9.     This Bill serves three main objectives. 

a.     The first is to ensure that EV chargers are safe, and safely used. Hence, the Bill proposes to regulate the supply, advertisement, installation, registration, maintenance, and use of EV chargers, both portable and fixed, including battery charge and swap stations, and pantograph chargers.  

b.     Second, to ensure the reliability of the EV charging network and services, through a licensing regime for EV charging operators.

c.     Third, to promote the accessibility of the EV charging network, by mandating a minimum provision of charging points at certain developments, and by lowering the resolution threshold for EV charger installation at strata-titled developments.

10.    Earlier this year, the Ministry of Transport and LTA conducted a public consultation exercise on the Bill. More than 70 members of the public and industry players responded and were generally supportive of the provisions that have been proposed.  

a.     Industry respondents recognised the need for a licensing regime for EV charging operators so as to maintain standards, but requested that compliance costs be kept low. My Ministry and LTA will work with the industry to ensure this even as we design an effective licensing regime.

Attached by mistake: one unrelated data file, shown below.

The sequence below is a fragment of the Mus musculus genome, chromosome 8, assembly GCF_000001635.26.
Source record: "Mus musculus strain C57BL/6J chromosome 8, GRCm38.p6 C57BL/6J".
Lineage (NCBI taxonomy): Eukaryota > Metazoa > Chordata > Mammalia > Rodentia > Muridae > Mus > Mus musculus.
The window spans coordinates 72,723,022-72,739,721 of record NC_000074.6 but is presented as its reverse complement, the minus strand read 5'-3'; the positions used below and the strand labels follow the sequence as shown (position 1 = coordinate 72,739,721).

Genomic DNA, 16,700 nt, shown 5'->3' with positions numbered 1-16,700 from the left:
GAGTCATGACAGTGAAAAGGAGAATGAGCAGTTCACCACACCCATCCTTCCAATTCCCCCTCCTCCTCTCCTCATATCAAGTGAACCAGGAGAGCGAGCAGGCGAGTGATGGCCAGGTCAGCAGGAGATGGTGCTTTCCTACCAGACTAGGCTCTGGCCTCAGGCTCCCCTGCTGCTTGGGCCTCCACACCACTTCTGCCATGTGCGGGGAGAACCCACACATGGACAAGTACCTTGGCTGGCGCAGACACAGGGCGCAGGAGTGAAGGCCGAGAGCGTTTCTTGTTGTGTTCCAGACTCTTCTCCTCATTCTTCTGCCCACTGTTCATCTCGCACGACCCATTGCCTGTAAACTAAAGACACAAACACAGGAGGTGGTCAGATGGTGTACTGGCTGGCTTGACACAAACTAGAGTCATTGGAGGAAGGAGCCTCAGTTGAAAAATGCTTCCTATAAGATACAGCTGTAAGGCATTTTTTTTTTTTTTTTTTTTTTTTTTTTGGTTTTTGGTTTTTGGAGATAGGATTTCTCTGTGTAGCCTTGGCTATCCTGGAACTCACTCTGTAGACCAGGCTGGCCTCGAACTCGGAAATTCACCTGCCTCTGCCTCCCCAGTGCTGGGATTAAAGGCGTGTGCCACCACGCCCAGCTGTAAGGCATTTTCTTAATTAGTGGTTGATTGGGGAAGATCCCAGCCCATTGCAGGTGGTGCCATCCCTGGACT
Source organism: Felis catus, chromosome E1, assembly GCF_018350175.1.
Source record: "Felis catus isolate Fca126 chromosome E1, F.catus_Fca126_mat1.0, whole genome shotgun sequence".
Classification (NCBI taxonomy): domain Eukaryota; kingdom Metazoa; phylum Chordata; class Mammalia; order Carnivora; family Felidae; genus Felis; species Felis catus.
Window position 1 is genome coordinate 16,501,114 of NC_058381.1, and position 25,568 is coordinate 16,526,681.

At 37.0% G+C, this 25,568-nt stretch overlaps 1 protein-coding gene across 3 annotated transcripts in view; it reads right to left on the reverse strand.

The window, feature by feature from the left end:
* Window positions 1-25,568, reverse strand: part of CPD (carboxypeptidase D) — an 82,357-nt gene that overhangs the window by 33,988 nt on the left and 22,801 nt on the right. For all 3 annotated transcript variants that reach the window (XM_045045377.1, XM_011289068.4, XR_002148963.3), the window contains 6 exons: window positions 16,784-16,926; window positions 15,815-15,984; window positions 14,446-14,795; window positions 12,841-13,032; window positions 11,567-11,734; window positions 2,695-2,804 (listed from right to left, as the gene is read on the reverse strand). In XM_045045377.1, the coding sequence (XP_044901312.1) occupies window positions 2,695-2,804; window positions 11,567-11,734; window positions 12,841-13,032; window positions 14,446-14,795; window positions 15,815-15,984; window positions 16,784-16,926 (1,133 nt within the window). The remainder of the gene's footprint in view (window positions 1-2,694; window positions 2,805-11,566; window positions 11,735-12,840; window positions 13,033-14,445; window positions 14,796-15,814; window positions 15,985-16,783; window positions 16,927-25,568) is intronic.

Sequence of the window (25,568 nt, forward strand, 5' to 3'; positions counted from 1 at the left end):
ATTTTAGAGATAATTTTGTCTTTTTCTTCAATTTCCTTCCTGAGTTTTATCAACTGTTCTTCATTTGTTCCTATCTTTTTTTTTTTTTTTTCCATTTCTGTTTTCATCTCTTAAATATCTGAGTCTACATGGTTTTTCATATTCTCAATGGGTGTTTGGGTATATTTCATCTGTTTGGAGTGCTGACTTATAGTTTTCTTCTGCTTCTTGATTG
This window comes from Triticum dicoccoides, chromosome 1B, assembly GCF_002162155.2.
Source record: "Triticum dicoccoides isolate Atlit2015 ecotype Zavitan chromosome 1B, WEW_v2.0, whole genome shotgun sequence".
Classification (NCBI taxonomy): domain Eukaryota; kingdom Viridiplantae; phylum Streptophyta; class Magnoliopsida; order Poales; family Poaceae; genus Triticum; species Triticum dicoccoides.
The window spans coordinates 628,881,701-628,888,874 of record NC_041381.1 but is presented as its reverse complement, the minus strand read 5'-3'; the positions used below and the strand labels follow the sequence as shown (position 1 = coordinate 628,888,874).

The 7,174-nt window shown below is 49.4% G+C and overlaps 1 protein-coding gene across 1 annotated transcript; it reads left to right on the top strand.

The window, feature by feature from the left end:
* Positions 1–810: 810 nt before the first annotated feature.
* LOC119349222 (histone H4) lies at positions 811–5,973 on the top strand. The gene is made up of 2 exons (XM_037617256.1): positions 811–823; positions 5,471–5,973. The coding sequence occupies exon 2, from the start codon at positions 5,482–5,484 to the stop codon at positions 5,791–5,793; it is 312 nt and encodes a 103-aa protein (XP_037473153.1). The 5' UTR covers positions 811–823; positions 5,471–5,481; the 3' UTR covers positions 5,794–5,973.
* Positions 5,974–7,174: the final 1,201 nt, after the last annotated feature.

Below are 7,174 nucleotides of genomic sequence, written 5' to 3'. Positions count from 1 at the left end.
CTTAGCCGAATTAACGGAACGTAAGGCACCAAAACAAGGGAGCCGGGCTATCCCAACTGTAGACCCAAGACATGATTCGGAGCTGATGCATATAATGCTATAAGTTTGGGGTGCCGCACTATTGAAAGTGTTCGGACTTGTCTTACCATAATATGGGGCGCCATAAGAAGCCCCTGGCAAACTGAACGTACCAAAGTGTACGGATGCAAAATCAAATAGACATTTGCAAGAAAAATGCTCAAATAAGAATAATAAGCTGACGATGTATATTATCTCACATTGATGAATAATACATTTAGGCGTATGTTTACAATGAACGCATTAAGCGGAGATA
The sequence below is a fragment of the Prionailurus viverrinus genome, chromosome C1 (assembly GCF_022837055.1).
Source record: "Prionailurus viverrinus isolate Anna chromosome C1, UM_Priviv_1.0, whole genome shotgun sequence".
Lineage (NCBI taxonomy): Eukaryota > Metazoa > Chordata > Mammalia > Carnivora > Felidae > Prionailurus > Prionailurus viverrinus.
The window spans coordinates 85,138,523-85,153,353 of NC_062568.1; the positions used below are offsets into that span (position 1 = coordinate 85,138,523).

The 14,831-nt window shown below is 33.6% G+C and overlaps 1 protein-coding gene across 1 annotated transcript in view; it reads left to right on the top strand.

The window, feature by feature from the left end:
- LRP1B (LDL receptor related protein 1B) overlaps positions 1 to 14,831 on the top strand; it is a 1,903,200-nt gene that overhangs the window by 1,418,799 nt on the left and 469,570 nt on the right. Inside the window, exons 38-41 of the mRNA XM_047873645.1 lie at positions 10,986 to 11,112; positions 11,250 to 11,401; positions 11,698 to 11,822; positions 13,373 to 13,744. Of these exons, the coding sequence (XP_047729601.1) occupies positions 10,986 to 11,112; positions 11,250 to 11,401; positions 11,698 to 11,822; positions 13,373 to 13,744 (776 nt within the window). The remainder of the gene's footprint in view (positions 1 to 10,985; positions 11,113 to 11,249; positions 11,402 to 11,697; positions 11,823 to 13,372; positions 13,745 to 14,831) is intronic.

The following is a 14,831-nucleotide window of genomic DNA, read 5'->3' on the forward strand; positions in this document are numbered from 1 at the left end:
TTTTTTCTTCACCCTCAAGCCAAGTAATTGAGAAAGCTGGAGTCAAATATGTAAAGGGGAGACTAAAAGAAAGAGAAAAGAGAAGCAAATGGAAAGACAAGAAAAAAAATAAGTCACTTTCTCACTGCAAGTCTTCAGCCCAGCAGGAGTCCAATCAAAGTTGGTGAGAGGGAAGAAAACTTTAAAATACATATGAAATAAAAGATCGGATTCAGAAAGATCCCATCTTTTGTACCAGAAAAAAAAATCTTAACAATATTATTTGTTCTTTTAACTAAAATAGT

b.     Many also supported the proposed charging provision mandate, and some have even asked for the mandate to be expanded to cover all developments. I will address this later.  

Regulating the Safe Use of EV Chargers

11.    Mr Speaker Sir, let me now elaborate on how the Bill will help to achieve the three objectives of safety, reliability, and accessibility. 
12.    First, on regulating for the safe use of EV chargers. Today, while the Energy Market Authority regulates the installation of EV chargers by Licensed Electrical Workers, the activities of others like charger manufacturers, charger suppliers, charger owners and users, are not. 

13.    Given the potential fire and other safety hazards, the Bill proposes regulation to cover the entire use cycle of EV chargers, and to consolidate the regulatory oversight under the Land Transport Authority.